Get to Know Him
Men are generally less apt to make an effort to socialize with a brand new person on the family scene. Many males figure that if a new guy has any redeeming qualities, they'll come out eventually, over the course of family dinners, the wedding season, and various other occasions where the opportunity to chat will present itself naturally. This may be true enough — except in a situation where there is no opportunity for family dinners, or the wedding is being planned several states away. How are you going to get to know this guy before he starts calling you Dad?
If either of you has a penchant for the outdoors, work with it. Men tend to bond quickly and easily over activities they share a common interest in. If you both enjoy fishing, take him out in the boat while he's visiting. If you're both avid hikers, hit the trails for an afternoon of climbing together.
Be sensitive to his likes and dislikes, as well as his abilities. If you're a tennis pro, for example, you wouldn't want to invite your nonathletic future son-in-law to join you on the courts. He'll take that as an invitation for you to humiliate him, and the end result will be anything but pleasant.
In fact, such an unfortunate incident might become a reference point for years to come. (Imagine him saying to your daughter, “You want me to spend a weekend with your parents? Don't you remember the Tennis Match? My ego is still bruised!”)
It's important for men to establish a feeling of trust (the reason why men who play well together can often bypass small talk and get right to the meat of things), but it's as important for each man to maintain a feeling of competency, no matter what the situation.
Side by Side
Don't be afraid to ask your daughter's fiancé for a little help with some of your larger chores. Unlike a sporting contest, this is an area where you can teach him a thing or two without threatening his manliness (after all, if he's never owned his own house, there's no good reason why he should know all about copper versus PVC piping — but this is the perfect time for him to learn). This will give you an opportunity to reap the benefits of tackling a big project together and promote a sense of respect — as long as the two of you can work together without cursing at one another.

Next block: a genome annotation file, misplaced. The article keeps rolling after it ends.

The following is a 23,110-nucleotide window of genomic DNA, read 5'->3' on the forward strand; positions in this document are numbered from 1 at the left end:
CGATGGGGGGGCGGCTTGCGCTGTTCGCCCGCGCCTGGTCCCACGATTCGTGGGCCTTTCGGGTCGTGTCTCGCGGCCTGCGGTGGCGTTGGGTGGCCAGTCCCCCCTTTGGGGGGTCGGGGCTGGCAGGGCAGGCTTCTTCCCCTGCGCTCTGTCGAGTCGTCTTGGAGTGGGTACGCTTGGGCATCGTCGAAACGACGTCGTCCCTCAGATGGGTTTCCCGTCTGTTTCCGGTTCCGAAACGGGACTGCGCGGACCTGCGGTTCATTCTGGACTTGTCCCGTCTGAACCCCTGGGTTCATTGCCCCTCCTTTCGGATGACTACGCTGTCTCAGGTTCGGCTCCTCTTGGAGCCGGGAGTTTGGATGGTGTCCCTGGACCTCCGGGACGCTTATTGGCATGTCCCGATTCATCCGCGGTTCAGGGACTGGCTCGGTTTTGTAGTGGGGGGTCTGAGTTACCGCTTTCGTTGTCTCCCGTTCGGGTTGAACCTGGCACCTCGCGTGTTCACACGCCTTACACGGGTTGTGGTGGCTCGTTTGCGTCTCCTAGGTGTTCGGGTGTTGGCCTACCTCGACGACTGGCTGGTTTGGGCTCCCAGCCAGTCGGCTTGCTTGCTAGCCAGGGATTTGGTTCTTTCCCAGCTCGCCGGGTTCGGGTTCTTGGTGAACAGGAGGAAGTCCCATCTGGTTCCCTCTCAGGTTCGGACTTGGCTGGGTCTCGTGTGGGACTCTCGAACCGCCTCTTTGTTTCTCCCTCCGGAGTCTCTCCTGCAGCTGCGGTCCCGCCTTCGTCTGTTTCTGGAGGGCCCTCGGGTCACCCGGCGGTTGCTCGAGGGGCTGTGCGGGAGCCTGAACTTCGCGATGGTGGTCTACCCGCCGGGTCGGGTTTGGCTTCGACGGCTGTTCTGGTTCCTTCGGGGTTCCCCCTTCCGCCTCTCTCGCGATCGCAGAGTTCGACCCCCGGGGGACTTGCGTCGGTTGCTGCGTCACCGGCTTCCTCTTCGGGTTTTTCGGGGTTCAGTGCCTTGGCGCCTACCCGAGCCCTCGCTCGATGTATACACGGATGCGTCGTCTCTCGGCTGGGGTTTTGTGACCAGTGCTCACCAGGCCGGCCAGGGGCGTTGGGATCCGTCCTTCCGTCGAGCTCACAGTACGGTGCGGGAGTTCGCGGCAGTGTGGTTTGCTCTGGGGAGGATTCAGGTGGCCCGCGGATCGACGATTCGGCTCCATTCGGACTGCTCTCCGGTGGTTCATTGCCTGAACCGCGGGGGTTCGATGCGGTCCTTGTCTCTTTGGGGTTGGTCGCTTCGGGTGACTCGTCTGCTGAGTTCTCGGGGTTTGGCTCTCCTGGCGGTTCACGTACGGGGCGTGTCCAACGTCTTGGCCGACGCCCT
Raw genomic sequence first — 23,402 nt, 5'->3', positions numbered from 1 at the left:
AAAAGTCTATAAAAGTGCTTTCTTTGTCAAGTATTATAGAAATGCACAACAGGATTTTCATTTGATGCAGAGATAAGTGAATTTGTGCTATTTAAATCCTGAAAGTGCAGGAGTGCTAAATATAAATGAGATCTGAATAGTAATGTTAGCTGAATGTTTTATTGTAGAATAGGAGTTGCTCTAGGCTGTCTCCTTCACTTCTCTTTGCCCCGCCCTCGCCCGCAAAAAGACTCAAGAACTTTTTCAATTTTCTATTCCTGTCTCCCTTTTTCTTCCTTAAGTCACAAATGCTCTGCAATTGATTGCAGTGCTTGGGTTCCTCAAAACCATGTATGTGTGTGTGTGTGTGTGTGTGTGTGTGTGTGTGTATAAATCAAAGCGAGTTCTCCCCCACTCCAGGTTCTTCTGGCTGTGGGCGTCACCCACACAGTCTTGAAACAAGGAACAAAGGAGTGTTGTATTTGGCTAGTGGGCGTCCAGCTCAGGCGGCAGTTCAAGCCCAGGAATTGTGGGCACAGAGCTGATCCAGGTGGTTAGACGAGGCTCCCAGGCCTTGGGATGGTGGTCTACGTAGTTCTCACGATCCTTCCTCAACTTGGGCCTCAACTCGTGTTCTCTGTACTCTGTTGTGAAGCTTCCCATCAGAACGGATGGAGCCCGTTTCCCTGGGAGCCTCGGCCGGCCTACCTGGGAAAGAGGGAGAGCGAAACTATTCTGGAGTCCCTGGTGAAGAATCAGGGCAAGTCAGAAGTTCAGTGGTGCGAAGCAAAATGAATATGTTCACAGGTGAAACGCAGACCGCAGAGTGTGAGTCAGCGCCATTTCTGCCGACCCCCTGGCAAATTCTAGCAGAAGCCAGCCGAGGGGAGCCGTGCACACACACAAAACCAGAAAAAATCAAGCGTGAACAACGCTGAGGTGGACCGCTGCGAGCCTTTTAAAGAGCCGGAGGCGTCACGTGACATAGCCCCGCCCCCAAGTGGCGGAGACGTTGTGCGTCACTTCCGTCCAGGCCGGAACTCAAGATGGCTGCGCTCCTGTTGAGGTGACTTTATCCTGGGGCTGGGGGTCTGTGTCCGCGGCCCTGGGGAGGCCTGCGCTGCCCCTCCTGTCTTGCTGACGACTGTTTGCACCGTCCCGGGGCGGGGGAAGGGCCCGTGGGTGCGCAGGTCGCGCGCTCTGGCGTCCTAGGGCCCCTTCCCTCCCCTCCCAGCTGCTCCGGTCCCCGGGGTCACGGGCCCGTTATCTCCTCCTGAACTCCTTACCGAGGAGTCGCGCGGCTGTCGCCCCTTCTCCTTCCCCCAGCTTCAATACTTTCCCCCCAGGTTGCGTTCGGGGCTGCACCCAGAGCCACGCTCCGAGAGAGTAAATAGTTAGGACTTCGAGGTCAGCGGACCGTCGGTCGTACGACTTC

If you're going to assume the role of teacher in order to get to know your future son-in-law, remember that the most effective teachers actually teach. They don't get frustrated by inquiries, they don't grab the wrench out the student's hand and say, “Oh, let me do it! You'll never get it right!” and, most importantly, they have realistic expectations.
Your goal here is to get to know this man your daughter intends to marry — not to browbeat him into becoming a master roofer in one weekend. That may be a nice byproduct of the encounter, but it's not the real point. Understand that before you break out the power tools.
Getting to Know You
Chances are, this young man will be a little nervous at the prospect of spending time alone with you — at first, anyway, until he comes to understand all the nuances of your personality. (A frown doesn't always mean you're angry, and a smile might mean that you're thinking up some dastardly deed.)
Most young men who are put in the position of having a little one-on-one time with their future fathers-in-law are going to feel some pressure about making a good impression. It doesn't matter how long you've known this guy; the game has completely changed now that he has announced his intentions to marry your daughter. He's under an entirely different kind of scrutiny now, and he knows it — or he should.
Men are generally less concerned about what other men may be thinking (as compared to women, who tend to analyze the thoughts and actions of others). However, because this man wants to make a good impression on you, he might be trying to read your mind while the two of you are getting to know each other. This is a scary thought in itself, something that's bound to end badly…so you should be aware of the possibility.
Don't Come On Too Strong
You want to avoid scaring this man to death, so if you know you have a very strong personality and your daughter is begging you to scale it back for a day or two, consider granting this request, at least during your initial outings with her fiancé. He's going to be an official member of the family soon, and while you are the head of that family, that doesn't give you the right to intimidate new members.
Remember, he doesn't really have to prove that he can stand up to a bullying from you — he's going to marry your daughter no matter how well the two of you get along. If you want to maintain a close relationship with your daughter, it's in your best interest to find a way to get along with her future husband.
Some fathers feel as though their new sons-in-law should be able to take a little ribbing (or even some out-and-out intimidation), but truthfully, that depends on the personalities in question as well as on how you'd like your relationship with this man to proceed. If your daughter's fiancé has a strong personality of his own, he might just come out of his corner swinging back at your barbs, for example, which could be a setup for long-term disaster.